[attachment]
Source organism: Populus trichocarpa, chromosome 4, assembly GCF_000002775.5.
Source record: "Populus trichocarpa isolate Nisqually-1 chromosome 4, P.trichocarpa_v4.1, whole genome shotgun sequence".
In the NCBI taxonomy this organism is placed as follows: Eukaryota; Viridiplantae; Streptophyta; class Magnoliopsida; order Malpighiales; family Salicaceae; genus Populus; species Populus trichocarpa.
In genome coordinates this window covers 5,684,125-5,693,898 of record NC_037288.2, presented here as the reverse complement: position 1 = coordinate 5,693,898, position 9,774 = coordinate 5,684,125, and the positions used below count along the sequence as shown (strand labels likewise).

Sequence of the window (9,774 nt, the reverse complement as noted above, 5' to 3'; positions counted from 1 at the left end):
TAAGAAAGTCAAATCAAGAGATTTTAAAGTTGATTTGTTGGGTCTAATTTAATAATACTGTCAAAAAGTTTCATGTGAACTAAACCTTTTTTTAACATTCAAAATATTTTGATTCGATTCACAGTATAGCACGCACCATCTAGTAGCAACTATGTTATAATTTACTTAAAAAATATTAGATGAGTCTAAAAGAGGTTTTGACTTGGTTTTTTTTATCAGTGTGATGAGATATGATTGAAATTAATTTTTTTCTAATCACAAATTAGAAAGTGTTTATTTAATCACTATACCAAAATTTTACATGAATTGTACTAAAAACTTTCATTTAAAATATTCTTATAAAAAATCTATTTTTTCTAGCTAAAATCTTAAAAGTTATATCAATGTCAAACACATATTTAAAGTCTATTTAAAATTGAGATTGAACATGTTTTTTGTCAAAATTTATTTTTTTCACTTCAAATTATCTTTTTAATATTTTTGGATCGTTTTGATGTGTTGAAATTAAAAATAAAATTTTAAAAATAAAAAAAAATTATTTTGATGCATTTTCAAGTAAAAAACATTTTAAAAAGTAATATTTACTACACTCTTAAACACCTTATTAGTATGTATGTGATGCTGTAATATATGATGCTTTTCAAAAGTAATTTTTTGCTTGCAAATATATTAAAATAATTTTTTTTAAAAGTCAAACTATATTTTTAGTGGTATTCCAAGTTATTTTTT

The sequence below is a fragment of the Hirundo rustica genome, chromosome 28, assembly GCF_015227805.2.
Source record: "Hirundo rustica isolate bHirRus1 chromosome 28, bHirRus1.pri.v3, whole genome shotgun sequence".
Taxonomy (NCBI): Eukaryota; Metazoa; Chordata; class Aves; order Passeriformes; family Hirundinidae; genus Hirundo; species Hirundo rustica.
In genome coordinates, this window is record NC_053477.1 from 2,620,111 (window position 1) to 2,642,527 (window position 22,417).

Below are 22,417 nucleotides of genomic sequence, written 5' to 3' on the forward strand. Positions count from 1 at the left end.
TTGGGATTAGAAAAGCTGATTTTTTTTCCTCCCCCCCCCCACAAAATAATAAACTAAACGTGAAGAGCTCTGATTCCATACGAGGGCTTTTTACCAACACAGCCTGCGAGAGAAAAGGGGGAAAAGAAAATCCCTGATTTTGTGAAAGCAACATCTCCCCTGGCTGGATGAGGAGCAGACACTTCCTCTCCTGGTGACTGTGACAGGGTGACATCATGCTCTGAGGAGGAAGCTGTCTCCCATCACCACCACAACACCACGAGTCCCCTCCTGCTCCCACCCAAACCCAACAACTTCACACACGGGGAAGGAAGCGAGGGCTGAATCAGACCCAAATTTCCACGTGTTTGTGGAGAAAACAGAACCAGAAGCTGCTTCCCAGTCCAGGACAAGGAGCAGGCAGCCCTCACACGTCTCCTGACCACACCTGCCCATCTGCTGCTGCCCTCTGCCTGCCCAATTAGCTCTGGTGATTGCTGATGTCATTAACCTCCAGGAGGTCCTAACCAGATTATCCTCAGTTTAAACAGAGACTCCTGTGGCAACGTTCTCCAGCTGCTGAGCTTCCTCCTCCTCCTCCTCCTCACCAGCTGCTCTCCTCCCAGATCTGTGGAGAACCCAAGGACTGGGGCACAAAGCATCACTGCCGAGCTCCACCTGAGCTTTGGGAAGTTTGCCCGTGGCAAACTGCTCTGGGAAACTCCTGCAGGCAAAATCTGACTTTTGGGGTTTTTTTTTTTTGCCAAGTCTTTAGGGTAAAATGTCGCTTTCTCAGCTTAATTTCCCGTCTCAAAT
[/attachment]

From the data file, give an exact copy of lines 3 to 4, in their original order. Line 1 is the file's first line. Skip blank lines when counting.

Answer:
In the NCBI taxonomy this organism is placed as follows: Eukaryota; Viridiplantae; Streptophyta; class Magnoliopsida; order Malpighiales; family Salicaceae; genus Populus; species Populus trichocarpa.
In genome coordinates this window covers 5,684,125-5,693,898 of record NC_037288.2, presented here as the reverse complement: position 1 = coordinate 5,693,898, position 9,774 = coordinate 5,684,125, and the positions used below count along the sequence as shown (strand labels likewise).